09 August, 2017 – Episode 631 – This Week in Science Podcast (TWIS)


Interview & Stories with Tom Merritt, Bees Know Zero, Gardening Cockroaches, Neutrino Bumpin’, Dark Matter Clumpin’, Tiny Ear Bones, Learn In Your Sleep, Diet For Learning, Pay-ola-opioid-pah-demic, And Much More…

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By far the most accomplished category of creature on planet earth
when it comes to certain things…
Harnessing, multiplying and applying energy to do work…
Humans are good at that…
They succeed at technology,
where other creatures seem un-inclined to endeavor…
In this, above all other actions, they are most successful…
Humans make tools,
and learned to fly…
Which is clever,
but only casually so when compared to a crow…
which can do both of these hands free.
Humans domesticated cat and dog to be subservient companion species,
for whom the humans toil to provide food and shelter,
and pick up after asking for nothing in return…
as if it is they in charge of the situation…
Human special effects in film and video seem fantastical feats…
Until you see in real time,
and in reality,
the shape shifting,
color changing cuttlefish’s skill at illusion.
Humans can tell a good tale,
though there are better bards amongst the beluga…
Termite mound architecture dwarfs even the tallest skyscraper by scale.
And, not even the fastest fast rapper can keep pace with a Kookaburra.
And, these are but a few examples…
Humans are not nearly the all accomplishing planetary firsters they believe themselves to be…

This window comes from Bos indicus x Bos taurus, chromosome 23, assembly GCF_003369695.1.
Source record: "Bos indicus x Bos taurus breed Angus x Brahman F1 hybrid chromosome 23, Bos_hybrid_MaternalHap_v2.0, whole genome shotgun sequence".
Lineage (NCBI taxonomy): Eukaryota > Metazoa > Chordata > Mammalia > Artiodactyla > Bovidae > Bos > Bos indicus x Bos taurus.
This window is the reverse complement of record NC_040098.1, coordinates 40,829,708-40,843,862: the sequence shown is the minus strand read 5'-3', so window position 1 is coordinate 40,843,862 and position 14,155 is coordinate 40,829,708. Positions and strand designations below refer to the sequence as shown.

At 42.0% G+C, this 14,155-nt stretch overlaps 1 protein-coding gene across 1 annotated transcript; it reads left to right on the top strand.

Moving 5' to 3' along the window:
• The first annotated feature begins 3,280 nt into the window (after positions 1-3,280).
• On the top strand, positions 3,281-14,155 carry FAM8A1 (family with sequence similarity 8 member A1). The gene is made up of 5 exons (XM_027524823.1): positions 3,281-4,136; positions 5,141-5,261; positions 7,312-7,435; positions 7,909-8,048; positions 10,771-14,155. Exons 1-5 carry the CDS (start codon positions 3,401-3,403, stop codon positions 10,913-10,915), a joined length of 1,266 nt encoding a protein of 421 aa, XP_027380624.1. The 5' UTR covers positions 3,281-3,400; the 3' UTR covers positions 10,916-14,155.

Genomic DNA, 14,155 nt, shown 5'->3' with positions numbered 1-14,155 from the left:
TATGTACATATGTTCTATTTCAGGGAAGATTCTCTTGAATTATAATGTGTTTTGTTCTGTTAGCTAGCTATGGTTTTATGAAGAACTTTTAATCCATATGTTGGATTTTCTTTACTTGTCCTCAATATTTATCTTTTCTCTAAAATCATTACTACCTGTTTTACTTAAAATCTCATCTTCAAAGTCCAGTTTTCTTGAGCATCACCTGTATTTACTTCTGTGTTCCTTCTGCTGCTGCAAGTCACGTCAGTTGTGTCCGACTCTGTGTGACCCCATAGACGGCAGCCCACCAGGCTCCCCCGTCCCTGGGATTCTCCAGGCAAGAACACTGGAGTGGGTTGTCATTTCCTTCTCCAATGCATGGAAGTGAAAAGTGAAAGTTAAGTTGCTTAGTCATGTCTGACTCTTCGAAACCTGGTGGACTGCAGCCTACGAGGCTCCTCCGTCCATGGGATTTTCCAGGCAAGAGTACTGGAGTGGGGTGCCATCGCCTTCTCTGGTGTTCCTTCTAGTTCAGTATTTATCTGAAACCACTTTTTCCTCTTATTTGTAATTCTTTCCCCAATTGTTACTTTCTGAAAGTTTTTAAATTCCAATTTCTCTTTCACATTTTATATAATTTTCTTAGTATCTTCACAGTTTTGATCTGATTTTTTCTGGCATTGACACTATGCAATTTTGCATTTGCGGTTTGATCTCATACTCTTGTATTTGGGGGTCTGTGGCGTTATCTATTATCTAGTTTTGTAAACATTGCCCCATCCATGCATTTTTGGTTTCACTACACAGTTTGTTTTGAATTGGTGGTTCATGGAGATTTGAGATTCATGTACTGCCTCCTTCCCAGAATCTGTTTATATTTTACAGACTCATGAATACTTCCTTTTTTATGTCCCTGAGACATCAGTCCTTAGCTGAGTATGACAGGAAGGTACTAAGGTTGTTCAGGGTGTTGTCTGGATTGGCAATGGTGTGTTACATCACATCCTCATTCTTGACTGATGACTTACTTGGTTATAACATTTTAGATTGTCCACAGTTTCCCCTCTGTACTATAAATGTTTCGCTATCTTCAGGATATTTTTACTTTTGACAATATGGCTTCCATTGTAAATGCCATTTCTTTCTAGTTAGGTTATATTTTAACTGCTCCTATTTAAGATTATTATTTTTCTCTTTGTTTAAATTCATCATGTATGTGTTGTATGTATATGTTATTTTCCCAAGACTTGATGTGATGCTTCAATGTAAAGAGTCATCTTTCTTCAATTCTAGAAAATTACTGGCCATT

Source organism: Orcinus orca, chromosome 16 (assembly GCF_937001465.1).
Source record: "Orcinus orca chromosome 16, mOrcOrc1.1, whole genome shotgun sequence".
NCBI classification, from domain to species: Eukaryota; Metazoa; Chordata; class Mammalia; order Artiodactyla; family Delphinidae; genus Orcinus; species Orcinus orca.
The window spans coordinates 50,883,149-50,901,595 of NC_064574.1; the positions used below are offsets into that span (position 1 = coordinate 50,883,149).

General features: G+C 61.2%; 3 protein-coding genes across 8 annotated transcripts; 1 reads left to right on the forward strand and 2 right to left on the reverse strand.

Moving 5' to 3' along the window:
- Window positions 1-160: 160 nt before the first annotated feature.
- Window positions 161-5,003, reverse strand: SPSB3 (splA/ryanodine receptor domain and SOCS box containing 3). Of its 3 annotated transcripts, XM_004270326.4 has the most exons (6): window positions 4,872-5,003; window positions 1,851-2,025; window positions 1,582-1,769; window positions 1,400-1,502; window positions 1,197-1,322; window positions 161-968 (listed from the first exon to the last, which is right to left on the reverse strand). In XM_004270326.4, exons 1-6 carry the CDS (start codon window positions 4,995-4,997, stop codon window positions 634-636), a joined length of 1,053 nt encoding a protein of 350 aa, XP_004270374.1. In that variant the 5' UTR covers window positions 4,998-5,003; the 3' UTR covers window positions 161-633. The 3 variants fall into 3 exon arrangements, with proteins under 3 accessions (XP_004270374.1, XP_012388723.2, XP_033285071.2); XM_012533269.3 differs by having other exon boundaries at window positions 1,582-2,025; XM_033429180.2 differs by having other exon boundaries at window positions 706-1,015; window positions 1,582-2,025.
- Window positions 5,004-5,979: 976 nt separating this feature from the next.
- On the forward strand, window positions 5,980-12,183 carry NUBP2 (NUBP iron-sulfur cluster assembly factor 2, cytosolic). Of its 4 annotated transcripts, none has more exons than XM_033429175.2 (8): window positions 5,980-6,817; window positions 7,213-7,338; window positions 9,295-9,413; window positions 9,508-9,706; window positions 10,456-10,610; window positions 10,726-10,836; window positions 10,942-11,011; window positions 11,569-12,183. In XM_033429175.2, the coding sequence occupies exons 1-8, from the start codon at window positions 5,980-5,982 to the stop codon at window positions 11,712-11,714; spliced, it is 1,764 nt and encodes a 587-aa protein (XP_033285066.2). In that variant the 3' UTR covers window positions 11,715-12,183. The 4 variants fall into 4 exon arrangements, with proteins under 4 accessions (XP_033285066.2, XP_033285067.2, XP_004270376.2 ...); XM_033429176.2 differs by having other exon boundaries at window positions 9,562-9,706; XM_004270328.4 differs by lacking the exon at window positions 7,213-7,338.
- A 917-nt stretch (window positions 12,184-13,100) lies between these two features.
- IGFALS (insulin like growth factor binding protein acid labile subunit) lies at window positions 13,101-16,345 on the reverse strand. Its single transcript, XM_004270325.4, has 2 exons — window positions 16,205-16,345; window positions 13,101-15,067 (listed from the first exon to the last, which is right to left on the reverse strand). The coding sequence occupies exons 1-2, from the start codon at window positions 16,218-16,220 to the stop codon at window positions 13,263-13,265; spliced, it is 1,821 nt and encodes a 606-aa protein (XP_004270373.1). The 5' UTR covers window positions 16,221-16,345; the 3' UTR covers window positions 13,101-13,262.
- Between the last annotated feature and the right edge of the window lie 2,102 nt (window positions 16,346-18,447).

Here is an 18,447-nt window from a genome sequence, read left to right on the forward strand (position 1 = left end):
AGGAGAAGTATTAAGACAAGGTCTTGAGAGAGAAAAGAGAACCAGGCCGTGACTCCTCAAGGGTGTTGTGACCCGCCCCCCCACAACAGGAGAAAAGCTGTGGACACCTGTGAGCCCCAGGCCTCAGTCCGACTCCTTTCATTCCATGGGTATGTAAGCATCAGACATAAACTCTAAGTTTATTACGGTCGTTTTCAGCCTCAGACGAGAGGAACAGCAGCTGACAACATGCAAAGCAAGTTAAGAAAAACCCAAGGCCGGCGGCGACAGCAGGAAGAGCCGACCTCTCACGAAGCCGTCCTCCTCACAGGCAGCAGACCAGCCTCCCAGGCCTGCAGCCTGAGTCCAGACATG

They act as if all category of accomplishment belongs to them,
simply because they refuse to invite any other species to the competition…
Though there is one accomplishment the Humans have made
that all the creatures of the earth are at once thankful and envious of…
This Week In Science…
Coming Up Next

This Week in What Has Science Done for me Lately?!?
“Besides science, my other passion in life has always been painting. Recently, I have picked up my old oil paints and brushes and have profited of hours upon hours of the soothing application of layers of paint in a canvas, letting my creativity unwind.
At the same time, it got me thinking about how this activity was done in the past. For instance, pigments and dyes used to achieve vibrant and intense hues that really stuck to the canvas were often obtained from rather hazardous materials. Many well-known examples include lead for whites, arsenic for greens, and mercury for reds, which were essential to obtain a long-lasting hue, but were also critically toxic. And in most cases, the reasons behind the debilitating conditions were not even well understood and thus couldn’t be cured, nor could they be treated.
Fortunately for artists today, toxicity is one of the main concerns in the production of modern supplies, whether that is paint, solvents, lacquers, and tools alike. It was science which lead to the identification of these compounds as the culprits of such a diminished quality of life: consequence of prolonged and improper exposure to such noxious substances. Moreover, science has allowed both the discovery and the synthesis of less-harmful alternatives than those compounds used in the past.
Today, painting is —for the most part— a no-longer-life-threatening activity which I can enjoy while listening to the reassuring and constant progress of science delivered by your amazing show!